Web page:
Palestine sees Egypt’s role as inseparable from peace process



Mon, 08 Feb 2021 - 06:25 GMT


Mon, 08 Feb 2021 - 06:25 GMT

An Egyptian holds Egyptian and Palestinian flags in Cairo, Egypt, Nov. 15, 2012. Photo by REUTERS/Amr Abdallah Dalsh

An Egyptian holds Egyptian and Palestinian flags in Cairo, Egypt, Nov. 15, 2012. Photo by REUTERS/Amr Abdallah Dalsh

CAIRO – 8 February 2021: Although new players have been into the scene after signing normalization agreements with Israel, Palestine still views Egypt role in mediating in the peace talks as vital and inseparable from the Palestinian cause.

Cairo today has hosted an emergency face-to-face meeting for the Arab League at the level of foreign ministers to discuss efforts to back the Palestinian cause in light of the recent developments.

The developments include the Israeli normalization of relations with UAE, Bahrain, Morocco and Sudan, a step that Egypt has welcomed.

It also includes a ruling by the International Criminal Court (ICC) to have a jurisdiction in the Palestinian territories, paving the way for probes into possible war crimes.

Egypt, as the current chair of the Arab League, is still leading the Arab efforts to support the Palestinian side and work on ending the stalemate in the Middle East peace process by bringing Israel and Palestine to the negotiations table.

Egypt’s President Abdel Fattah El Sisi and his Palestinian counterpart, Mahmoud Abbas, has held many meetings to discuss efforts to back the peace process.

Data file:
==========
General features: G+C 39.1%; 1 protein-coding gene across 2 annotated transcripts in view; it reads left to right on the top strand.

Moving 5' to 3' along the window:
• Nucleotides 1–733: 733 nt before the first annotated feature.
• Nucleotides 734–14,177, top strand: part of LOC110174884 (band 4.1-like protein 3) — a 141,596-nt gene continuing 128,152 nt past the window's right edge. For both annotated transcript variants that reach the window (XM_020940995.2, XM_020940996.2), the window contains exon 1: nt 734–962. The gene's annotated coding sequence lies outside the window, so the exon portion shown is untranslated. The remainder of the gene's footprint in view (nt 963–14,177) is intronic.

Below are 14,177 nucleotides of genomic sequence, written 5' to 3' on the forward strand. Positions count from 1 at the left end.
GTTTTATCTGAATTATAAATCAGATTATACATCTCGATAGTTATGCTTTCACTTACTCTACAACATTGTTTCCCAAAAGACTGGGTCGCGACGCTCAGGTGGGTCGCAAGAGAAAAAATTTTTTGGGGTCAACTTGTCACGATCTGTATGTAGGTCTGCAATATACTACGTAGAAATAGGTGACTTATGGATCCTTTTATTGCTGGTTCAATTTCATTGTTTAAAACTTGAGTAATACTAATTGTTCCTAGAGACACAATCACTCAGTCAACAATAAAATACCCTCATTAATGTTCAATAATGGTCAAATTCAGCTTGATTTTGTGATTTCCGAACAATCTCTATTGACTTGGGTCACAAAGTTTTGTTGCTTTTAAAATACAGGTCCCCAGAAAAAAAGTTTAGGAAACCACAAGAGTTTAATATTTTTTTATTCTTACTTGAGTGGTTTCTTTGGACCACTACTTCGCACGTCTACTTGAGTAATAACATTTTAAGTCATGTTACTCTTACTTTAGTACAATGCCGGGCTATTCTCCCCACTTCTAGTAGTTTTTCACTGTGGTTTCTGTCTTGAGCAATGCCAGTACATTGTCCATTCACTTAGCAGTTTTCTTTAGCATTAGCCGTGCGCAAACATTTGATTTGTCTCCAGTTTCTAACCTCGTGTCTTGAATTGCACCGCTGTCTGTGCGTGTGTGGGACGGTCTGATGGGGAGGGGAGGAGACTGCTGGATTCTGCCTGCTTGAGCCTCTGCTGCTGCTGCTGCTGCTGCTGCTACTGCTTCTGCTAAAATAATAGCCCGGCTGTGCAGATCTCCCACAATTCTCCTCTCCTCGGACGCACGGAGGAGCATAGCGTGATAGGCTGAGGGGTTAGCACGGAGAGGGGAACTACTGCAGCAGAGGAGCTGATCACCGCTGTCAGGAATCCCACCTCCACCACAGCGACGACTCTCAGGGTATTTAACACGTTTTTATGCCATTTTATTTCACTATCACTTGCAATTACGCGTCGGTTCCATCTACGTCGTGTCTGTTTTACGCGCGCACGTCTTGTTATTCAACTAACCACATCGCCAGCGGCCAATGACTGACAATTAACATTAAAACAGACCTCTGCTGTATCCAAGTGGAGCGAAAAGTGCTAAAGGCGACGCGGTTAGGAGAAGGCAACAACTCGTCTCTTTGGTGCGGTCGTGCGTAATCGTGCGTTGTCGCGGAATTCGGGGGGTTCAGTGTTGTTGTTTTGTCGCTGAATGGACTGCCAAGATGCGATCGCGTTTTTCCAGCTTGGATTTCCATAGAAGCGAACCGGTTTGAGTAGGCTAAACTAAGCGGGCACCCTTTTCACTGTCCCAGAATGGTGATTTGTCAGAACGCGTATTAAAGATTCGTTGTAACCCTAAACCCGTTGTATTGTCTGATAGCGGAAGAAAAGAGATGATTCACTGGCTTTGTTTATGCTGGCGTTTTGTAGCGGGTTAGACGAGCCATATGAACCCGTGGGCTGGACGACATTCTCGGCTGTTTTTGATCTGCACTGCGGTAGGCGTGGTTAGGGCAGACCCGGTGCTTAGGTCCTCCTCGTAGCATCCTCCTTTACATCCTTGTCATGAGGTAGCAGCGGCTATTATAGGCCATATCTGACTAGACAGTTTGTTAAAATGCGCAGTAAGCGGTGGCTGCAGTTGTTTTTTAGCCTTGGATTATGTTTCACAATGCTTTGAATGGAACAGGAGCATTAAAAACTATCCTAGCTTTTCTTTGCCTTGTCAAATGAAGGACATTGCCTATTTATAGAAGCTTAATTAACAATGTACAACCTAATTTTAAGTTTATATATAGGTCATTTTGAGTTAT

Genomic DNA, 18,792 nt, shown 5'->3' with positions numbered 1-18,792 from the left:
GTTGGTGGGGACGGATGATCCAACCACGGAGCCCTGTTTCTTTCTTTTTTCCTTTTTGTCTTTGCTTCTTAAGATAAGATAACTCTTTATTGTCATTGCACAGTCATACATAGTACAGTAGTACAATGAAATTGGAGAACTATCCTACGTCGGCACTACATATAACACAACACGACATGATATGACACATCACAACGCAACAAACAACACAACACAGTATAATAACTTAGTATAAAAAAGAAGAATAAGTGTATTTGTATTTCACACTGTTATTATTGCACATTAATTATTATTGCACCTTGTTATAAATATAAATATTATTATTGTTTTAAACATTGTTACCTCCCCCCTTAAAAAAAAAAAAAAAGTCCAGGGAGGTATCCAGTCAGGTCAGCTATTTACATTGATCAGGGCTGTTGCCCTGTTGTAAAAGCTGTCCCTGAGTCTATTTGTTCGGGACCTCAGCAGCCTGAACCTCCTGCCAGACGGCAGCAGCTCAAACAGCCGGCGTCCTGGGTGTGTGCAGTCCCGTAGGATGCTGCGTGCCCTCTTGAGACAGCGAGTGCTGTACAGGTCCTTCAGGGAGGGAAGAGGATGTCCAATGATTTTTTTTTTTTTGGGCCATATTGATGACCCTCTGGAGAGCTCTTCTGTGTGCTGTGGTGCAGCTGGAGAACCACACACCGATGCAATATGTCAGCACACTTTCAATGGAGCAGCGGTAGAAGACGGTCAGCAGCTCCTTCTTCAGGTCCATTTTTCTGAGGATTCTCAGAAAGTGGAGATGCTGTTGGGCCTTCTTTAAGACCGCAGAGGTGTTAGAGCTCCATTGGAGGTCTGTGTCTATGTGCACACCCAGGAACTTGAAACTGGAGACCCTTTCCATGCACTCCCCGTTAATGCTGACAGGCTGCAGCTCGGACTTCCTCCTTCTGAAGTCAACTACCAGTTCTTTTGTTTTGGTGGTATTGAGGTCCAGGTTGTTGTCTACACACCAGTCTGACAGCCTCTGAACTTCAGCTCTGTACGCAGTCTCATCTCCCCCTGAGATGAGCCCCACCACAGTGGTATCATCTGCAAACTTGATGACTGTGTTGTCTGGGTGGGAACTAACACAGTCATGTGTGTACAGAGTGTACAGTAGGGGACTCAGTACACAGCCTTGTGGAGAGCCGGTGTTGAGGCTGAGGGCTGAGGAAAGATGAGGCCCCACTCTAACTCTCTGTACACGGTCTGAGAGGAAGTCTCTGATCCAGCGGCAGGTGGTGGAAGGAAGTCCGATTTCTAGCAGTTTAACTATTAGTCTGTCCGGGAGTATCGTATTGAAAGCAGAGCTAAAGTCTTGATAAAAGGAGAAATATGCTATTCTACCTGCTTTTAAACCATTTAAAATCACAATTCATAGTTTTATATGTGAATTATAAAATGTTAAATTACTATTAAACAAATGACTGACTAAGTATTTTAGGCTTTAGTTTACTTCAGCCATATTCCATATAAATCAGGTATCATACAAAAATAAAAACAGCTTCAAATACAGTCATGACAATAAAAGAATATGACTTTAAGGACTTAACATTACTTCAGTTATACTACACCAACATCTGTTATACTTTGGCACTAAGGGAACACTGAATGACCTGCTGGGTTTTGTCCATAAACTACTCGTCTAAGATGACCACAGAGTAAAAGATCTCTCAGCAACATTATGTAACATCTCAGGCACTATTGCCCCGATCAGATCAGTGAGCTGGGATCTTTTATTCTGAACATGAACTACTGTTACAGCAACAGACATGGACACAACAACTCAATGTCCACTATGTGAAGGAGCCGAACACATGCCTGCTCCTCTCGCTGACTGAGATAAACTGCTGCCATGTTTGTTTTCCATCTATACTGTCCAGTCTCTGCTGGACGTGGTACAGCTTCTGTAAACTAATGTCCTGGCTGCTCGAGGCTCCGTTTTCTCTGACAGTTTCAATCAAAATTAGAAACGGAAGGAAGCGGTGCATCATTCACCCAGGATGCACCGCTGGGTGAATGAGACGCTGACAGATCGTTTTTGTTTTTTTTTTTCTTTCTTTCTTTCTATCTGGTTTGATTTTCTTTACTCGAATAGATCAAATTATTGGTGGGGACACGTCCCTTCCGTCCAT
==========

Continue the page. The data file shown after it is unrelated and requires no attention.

In remarks to France 24, Palestinian Prime Minister Mohammed Shtayyeh affirmed the need to include regional players, including Egypt, in the mediation process.

Last year, Ambassador of the State of Palestine in Cairo and its Permanent Representative to the Arab League, Diab Al-Louh, said the Palestinian stance toward peace process in the Middle East is inseparable from the Egyptian stance, Egyptian state’s news agency MENA reported.

Palestine cares at the first place for Egypt’s stance on the Palestinian cause, Al-Louh said, addressing a symposium organized by the Egyptian Council for Foreign Affairs.

“Because we do not need from the Arab brothers or from any other country in the Arab World except [a stance] that is similar to the Egyptian stance,” Louh said, thanking Egypt for the unlimited support.

Egypt and the Arab countries, including the quartet that normalized ties with Israel, however, stick to the two-state solution, which stipulates the necessity of establishing an independent Palestinian state, with east Jerusalem as its capital.


The US under former President Donald Trump violated the will of the Arab world and most of the countries and decided in 2017 that the US would move its embassy to Jerusalem, a step that recognizes the city as the capital of Israel.

Despite the warm Egypt-US relations, Egypt expressed its denouncement of the US decision, saying that such a unilateral act is a violation of the international legislation resolutions.

Egypt added that this would not change the legal posture of Jerusalem, which is already under occupation.